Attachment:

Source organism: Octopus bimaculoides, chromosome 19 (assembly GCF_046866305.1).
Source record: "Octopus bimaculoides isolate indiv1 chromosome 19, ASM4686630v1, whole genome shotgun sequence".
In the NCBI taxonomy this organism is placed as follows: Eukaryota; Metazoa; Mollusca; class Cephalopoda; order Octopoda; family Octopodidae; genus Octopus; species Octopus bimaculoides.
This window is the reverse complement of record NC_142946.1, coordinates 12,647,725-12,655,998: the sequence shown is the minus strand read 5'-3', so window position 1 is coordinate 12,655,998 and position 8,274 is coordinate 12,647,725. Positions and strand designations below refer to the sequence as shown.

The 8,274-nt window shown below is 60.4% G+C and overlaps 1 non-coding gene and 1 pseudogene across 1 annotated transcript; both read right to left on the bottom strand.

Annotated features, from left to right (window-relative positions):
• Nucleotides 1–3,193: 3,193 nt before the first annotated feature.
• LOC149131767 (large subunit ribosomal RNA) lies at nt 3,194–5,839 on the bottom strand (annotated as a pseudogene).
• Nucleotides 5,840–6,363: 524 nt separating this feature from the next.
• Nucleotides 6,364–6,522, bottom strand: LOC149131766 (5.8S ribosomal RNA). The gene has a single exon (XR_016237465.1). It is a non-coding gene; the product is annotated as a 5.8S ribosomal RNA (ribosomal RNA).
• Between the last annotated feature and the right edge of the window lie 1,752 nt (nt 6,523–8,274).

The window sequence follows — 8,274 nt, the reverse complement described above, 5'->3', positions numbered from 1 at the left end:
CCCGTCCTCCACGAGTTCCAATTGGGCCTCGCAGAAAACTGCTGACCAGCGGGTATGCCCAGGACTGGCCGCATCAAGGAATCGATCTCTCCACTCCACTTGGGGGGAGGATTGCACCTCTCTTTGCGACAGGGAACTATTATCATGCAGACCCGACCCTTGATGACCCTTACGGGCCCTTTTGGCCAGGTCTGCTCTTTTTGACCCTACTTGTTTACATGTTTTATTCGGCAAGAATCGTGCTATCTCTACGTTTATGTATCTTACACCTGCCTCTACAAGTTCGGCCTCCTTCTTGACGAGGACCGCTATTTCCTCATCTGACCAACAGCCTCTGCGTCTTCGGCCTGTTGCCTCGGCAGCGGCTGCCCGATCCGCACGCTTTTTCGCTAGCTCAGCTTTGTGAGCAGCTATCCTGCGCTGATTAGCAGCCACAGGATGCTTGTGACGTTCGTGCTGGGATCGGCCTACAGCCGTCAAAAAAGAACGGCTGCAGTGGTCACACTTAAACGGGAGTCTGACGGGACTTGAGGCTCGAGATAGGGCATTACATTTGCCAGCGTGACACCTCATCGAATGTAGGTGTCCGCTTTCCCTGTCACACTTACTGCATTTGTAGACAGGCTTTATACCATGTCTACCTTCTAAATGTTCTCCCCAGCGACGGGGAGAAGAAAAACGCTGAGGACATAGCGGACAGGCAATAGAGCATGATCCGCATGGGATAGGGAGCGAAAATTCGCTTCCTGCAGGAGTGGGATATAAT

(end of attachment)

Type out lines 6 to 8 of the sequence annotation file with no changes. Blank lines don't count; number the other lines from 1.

Annotated features, from left to right (window-relative positions):
• Nucleotides 1–3,193: 3,193 nt before the first annotated feature.
• LOC149131767 (large subunit ribosomal RNA) lies at nt 3,194–5,839 on the bottom strand (annotated as a pseudogene).